If we flick back to the first newsletter of the season we discussed setting up a sustainable training routine.  So hopefully by now you’ve found that the routine is in place (and you’ve even managed to keep it going over the Christmas and New Year period!) and you are now looking to improve your fitness further.

So often at this point the question is:

How much do I increase my training by?

Many people that you’d talk to regarding this would provide a generalised rule that you should not increase your mileage or time by more than 10% per week but there are a number of situations where I wouldn’t use this broad generalisation in a training program.  After forming a routine and successfully (without injury) maintaining a set mileage or duration, an increase of much more than 10% can be achieved safely by simply by adding an additional training day.

For beginners, settling into a routine and holding the number of hours or distance for 4-5 weeks is definitely helpful and sometimes better than trying to increase the mileage or time every week. There is a settling in period that is important to any sport as your muscles adapt to the activity. So the hours doing your specific sport could stay the same but could be supported with strength and conditioning training to provide additional benefit if you wanted to increase training time per week.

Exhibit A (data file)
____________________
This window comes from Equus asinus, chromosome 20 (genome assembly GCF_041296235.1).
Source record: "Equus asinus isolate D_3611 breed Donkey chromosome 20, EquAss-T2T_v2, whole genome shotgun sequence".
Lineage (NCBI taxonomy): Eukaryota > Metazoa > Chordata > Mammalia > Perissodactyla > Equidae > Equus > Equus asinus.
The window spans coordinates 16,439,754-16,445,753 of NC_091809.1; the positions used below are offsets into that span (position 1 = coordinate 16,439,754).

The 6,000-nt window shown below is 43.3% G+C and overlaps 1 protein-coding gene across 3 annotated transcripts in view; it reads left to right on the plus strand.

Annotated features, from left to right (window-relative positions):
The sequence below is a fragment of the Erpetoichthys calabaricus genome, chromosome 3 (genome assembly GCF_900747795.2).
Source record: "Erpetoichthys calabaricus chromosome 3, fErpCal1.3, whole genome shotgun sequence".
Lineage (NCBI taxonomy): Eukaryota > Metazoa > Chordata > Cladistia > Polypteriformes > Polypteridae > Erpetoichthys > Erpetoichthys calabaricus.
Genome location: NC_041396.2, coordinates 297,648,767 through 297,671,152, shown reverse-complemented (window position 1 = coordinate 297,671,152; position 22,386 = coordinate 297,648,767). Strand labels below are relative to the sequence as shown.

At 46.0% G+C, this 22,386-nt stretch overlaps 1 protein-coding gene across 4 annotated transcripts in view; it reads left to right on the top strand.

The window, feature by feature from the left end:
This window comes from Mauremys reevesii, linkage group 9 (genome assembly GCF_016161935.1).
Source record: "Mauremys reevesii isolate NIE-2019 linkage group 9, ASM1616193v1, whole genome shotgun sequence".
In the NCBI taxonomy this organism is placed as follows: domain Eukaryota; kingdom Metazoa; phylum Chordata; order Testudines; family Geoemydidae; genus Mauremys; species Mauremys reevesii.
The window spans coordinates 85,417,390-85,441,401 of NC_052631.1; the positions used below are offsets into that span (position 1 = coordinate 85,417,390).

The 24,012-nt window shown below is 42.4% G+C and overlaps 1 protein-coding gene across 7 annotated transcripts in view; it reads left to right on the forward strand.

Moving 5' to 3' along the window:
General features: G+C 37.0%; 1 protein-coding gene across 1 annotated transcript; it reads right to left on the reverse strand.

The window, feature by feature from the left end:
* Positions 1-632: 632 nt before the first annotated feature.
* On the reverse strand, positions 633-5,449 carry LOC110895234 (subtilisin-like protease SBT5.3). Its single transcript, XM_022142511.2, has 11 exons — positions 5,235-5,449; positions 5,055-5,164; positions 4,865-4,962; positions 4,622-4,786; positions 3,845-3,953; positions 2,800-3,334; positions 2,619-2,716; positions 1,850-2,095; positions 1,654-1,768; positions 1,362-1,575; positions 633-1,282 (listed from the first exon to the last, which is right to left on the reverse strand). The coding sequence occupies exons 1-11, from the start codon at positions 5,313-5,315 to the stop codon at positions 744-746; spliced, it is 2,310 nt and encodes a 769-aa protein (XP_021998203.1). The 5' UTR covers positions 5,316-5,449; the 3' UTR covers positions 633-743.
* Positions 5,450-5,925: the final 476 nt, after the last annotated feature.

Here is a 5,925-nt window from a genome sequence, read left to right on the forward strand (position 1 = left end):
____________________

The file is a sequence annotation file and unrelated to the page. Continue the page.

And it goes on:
More than 10% increase- if for example a runner was successfully completing three runs of 5km per week (total mileage of 15km) comfortably then adding a fourth run of 5km could be a consideration. This is a 33% increase but is achievable as the duration of the time on the feet is exactly the same as the other runs and the individual has previously adapted to this duration and distance.

Experienced athletes can take the theory from above in the same way. If we were to apply the 10% rule to someone running 40km (4x10km runs) per week then add another 1km a session and we’ve hit the limitation, but add in another 6-10km run and again we’ve increase mileage by 15-25% and all of which can be very manageable.

Finding that sweet spot

There is a point for all athletes in which a continued push for greater mileage or distance has a negative effect with a result of injury or fatigue, so the quality of the training is considerably less. How will you know what this? A little bit of trial and error and understanding the signs your body provides you. But if you also keep a training record it can help quantify some of this but also just noting how you are feeling can help you to establish when an increase in training has worked or tipped the scales the other way.

As you push further forward into unchartered territory the one thing I would recommend is to keep the intensity manageable (lower being better).

Back to the routine

So obviously the thought above provides the idea of having an additional training day

  1. Find an extra training day which could provide an easy and achievable way to increase volume by more than 10% safely.
  2. If you can’t fit this into your routine then an increase of 10% in each of your training sessions could be a way for you to increase your training volume.

Please remember only move it up when you are ready and comfortable – listen to your body!

Good luck for the second half of the State Beach Series.

For coaching toward your 2015 goals in triathlon, swimming or running contact:

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